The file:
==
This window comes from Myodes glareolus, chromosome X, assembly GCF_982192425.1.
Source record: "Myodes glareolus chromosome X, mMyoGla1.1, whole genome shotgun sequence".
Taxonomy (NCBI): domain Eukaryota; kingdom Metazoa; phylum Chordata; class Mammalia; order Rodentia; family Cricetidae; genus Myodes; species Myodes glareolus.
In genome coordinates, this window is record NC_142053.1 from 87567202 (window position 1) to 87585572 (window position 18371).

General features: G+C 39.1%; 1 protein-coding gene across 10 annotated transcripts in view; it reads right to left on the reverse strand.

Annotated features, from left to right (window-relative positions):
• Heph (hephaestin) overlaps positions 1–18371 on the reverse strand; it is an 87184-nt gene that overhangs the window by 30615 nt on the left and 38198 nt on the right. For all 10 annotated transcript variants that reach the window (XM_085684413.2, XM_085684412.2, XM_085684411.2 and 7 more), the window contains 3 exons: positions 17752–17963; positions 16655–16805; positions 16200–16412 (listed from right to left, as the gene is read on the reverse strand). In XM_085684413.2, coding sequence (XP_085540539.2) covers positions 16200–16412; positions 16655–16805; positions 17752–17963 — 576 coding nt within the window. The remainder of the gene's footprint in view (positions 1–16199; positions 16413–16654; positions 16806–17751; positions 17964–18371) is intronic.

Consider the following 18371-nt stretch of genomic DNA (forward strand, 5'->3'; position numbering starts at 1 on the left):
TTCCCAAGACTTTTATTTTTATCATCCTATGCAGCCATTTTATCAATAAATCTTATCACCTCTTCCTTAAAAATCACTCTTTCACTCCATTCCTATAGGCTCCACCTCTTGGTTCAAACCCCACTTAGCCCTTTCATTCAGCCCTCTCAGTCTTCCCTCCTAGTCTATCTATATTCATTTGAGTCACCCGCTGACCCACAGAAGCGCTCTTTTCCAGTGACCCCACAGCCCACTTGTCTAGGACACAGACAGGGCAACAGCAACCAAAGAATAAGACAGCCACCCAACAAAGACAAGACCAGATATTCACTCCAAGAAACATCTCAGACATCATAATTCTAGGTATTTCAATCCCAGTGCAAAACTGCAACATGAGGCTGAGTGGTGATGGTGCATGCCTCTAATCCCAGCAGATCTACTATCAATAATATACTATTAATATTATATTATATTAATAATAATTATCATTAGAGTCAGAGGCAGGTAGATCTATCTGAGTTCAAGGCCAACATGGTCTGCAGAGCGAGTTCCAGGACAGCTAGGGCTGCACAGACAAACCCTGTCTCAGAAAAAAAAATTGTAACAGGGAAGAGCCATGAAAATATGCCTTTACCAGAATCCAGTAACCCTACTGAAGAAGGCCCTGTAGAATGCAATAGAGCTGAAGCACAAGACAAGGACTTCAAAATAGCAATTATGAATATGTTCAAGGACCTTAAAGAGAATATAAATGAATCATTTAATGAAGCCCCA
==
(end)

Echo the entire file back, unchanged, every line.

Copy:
This window comes from Myodes glareolus, chromosome X, assembly GCF_982192425.1.
Source record: "Myodes glareolus chromosome X, mMyoGla1.1, whole genome shotgun sequence".
Taxonomy (NCBI): domain Eukaryota; kingdom Metazoa; phylum Chordata; class Mammalia; order Rodentia; family Cricetidae; genus Myodes; species Myodes glareolus.
In genome coordinates, this window is record NC_142053.1 from 87567202 (window position 1) to 87585572 (window position 18371).

General features: G+C 39.1%; 1 protein-coding gene across 10 annotated transcripts in view; it reads right to left on the reverse strand.

Annotated features, from left to right (window-relative positions):
• Heph (hephaestin) overlaps positions 1–18371 on the reverse strand; it is an 87184-nt gene that overhangs the window by 30615 nt on the left and 38198 nt on the right. For all 10 annotated transcript variants that reach the window (XM_085684413.2, XM_085684412.2, XM_085684411.2 and 7 more), the window contains 3 exons: positions 17752–17963; positions 16655–16805; positions 16200–16412 (listed from right to left, as the gene is read on the reverse strand). In XM_085684413.2, coding sequence (XP_085540539.2) covers positions 16200–16412; positions 16655–16805; positions 17752–17963 — 576 coding nt within the window. The remainder of the gene's footprint in view (positions 1–16199; positions 16413–16654; positions 16806–17751; positions 17964–18371) is intronic.

Consider the following 18371-nt stretch of genomic DNA (forward strand, 5'->3'; position numbering starts at 1 on the left):
TTCCCAAGACTTTTATTTTTATCATCCTATGCAGCCATTTTATCAATAAATCTTATCACCTCTTCCTTAAAAATCACTCTTTCACTCCATTCCTATAGGCTCCACCTCTTGGTTCAAACCCCACTTAGCCCTTTCATTCAGCCCTCTCAGTCTTCCCTCCTAGTCTATCTATATTCATTTGAGTCACCCGCTGACCCACAGAAGCGCTCTTTTCCAGTGACCCCACAGCCCACTTGTCTAGGACACAGACAGGGCAACAGCAACCAAAGAATAAGACAGCCACCCAACAAAGACAAGACCAGATATTCACTCCAAGAAACATCTCAGACATCATAATTCTAGGTATTTCAATCCCAGTGCAAAACTGCAACATGAGGCTGAGTGGTGATGGTGCATGCCTCTAATCCCAGCAGATCTACTATCAATAATATACTATTAATATTATATTATATTAATAATAATTATCATTAGAGTCAGAGGCAGGTAGATCTATCTGAGTTCAAGGCCAACATGGTCTGCAGAGCGAGTTCCAGGACAGCTAGGGCTGCACAGACAAACCCTGTCTCAGAAAAAAAAATTGTAACAGGGAAGAGCCATGAAAATATGCCTTTACCAGAATCCAGTAACCCTACTGAAGAAGGCCCTGTAGAATGCAATAGAGCTGAAGCACAAGACAAGGACTTCAAAATAGCAATTATGAATATGTTCAAGGACCTTAAAGAGAATATAAATGAATCATTTAATGAAGCCCCA